With Rio 2016 just 100 days away, Team GB’s wardrobe was finally revealed this morning at an event hosted in London by its creators, Adidas and longtime Adidas collaborator Stella McCartney. The brief – to create a kit that could unify two teams, multiple sports and over 600 athletes in Rio – was answered by McCartney with a collection that married British tradition with a modern attitude.
Bringing back the union jack motif from the 2012 kit, (which was also designed by the British designer), McCartney has layered the flag with iconography pulled from a new specially commissioned coat of arms that is loaded with symbolism. Created by the College of Arms, the new unifying design features a shield decorated with the floral emblems of the four Home Nations – a leek, a rose, a thistle and flax. Flanked by two lions brandishing torches and crowned with laurel wreaths, the shield is topped with a lion in a crown composed of medals and relay batons – a symbol of continuity, teamwork and shared responsibility. Underneath, the latin words ‘Ivncti in vno’ translate as ‘Conjoined in one’.
Core elements from the coat of arms are reinterpreted in the kit through embroideries and prints, while the GB logo has been scaled up and printed over different textures. 'It’s something that will live on well beyond the 2016 games,’ says McCartney of the coat of arms. ‘That was my intention, to create something that moves well beyond the now.'
Crucially, three smart materials developed by Adidas make this the teams’ most lightweight and efficient kit to date. Promising to keep athletes cool and dry, Adidas’ breathable Climachill technology incorporates fabrics woven with titanium fibres and aluminium cooling spheres that draw heat away from the body, while Climacool makes use of ventilation channels and open meshes that keep cool air flowing in and heat flowing out – ‘like air conditioning’ for the athletes, says Adidas product manager John Stewart.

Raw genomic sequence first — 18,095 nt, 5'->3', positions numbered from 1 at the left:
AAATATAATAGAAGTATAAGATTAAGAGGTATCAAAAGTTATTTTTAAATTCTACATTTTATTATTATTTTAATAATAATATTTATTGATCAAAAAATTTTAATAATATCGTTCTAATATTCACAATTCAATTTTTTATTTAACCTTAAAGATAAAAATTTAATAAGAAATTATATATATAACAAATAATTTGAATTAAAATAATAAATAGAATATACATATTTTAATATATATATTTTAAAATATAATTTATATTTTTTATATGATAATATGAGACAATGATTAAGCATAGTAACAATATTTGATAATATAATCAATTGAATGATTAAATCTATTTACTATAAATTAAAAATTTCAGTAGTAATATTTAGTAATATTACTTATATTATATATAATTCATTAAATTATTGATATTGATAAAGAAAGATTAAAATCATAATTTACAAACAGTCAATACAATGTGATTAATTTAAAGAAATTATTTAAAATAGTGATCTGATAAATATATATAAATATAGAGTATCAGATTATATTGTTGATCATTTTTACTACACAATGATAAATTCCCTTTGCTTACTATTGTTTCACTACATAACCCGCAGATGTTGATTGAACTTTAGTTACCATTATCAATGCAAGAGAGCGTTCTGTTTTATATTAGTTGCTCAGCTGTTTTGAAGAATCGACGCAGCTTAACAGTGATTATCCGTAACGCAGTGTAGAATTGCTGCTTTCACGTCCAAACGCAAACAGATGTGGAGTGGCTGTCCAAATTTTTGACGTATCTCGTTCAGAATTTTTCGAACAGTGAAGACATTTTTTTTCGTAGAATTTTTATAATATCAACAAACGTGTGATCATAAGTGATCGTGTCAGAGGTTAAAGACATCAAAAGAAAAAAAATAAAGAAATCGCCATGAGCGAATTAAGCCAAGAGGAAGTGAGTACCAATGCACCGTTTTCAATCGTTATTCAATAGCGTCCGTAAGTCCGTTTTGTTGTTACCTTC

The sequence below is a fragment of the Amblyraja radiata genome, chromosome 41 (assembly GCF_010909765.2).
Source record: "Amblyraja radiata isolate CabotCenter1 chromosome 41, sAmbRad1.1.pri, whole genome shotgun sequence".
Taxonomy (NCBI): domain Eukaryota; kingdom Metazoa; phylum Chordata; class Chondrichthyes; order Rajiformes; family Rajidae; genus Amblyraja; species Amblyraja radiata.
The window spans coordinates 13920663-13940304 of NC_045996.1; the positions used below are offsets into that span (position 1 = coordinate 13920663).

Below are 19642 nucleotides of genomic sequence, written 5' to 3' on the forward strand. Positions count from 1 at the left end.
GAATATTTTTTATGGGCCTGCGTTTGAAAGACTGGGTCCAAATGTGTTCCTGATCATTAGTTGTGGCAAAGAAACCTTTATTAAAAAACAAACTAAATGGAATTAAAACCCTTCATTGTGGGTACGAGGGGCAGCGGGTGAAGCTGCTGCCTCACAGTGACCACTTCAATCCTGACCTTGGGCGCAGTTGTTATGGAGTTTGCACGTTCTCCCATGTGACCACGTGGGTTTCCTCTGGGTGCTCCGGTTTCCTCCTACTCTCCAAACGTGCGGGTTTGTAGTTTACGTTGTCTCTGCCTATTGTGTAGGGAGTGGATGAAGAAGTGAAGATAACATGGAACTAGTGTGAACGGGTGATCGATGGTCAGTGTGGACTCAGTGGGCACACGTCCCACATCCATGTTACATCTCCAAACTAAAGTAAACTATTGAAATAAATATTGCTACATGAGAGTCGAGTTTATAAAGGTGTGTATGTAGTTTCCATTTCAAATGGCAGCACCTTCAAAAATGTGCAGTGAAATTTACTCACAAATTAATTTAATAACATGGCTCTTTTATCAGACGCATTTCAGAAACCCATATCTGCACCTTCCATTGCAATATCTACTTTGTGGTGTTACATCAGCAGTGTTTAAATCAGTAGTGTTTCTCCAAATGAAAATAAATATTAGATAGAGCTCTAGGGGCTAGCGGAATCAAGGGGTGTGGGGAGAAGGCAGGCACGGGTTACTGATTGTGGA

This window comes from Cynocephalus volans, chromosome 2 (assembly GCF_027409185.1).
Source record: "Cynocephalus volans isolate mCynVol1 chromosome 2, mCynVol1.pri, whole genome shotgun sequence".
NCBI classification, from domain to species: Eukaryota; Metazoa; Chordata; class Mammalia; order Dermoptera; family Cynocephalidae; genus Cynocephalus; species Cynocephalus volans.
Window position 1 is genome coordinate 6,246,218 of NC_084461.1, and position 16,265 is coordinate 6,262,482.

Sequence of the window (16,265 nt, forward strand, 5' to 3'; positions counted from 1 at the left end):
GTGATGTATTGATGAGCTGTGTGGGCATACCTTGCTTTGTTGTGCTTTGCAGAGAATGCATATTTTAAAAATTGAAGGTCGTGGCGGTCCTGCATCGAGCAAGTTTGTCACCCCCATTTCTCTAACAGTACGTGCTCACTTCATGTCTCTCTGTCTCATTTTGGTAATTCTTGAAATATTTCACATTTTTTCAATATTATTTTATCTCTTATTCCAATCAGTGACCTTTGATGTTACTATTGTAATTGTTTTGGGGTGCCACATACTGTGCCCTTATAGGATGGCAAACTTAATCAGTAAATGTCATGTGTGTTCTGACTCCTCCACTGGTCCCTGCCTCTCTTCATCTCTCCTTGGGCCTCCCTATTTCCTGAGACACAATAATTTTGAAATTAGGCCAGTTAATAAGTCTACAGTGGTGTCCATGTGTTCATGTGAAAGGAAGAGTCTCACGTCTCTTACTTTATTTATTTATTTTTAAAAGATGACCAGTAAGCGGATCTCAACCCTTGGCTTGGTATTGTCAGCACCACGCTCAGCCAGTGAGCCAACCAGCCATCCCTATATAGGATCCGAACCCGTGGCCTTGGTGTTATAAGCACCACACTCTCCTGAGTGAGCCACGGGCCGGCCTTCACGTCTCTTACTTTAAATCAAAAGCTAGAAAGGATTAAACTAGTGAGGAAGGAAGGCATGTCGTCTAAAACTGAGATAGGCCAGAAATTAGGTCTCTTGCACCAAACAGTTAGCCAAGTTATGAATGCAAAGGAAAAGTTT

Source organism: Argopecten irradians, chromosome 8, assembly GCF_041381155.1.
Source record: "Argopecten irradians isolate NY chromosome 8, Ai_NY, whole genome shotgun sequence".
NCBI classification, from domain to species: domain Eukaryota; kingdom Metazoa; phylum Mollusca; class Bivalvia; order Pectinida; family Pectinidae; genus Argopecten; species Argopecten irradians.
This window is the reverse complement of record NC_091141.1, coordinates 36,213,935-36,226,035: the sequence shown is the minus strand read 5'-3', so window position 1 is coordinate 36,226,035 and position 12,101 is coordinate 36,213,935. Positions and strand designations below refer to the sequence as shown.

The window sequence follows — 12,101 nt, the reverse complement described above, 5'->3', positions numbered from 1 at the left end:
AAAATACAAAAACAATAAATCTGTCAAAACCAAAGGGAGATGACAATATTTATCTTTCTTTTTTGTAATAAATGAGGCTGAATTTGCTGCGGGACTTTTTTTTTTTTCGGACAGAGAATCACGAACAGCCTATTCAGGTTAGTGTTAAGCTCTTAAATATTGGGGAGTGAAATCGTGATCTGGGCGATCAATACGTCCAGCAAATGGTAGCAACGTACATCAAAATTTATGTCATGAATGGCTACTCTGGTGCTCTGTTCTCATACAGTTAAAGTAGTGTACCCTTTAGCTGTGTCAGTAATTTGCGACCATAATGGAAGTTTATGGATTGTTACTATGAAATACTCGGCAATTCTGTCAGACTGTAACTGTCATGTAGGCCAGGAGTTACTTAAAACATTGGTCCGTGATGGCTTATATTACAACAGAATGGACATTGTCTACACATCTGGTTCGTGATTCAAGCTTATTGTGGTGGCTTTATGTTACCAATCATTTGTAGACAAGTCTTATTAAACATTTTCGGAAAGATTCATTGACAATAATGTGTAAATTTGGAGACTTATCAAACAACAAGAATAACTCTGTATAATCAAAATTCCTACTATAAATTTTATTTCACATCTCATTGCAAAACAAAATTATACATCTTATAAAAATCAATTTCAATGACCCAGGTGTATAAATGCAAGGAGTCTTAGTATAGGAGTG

In addition, the new kit is on average 10 percent lighter than 2012’s outfits thanks to the lightweight Adizero fabric which, used across both clothing and footwear, is 'so important when just fractions of a second and fractions of a centimetre can be the difference between winning and coming second,’ according to Stewart. Finally, made of thousands of unique energy capsules, Adidas’ Boost performance material will deliver high energy return cushioning across all the teams’ footwear.
'I’ve been working with Adidas on sports performance for over ten years so I’m quite used to the limitations and also the freedoms that affords me as a designer. For me the limitations are actually quite exciting,‘ says McCartney, who works closely with the athletes throughout the design process. ‘Then there are those elements that I bring in on a fashion level like a perforated nylon, I’ll embroider things and I’ll try and bring an edge to the technical side of things.’
Fiercely proud to be the only fashion designer ever to have been invited to create an Olympic and Paralympic kit, McCartney tells us, ‘I find that challenge very attractive. I’m there fighting for the athletes, all those little tiny details like the rib on the neck or even the zip on the pocket – that’s an extra cost, that’s an extra headache but I am fighting their corner, because those little details make a difference.'
'It’s wise to practice in the stuff that you’re going to be competing in so you can get used to it,’ says Olympic diver Tom Daley, who will pick up his own kit on 21 June. ‘It’s exciting because as soon as you start wearing it, that’s when you feel part of the team. You’ll never feel more British.'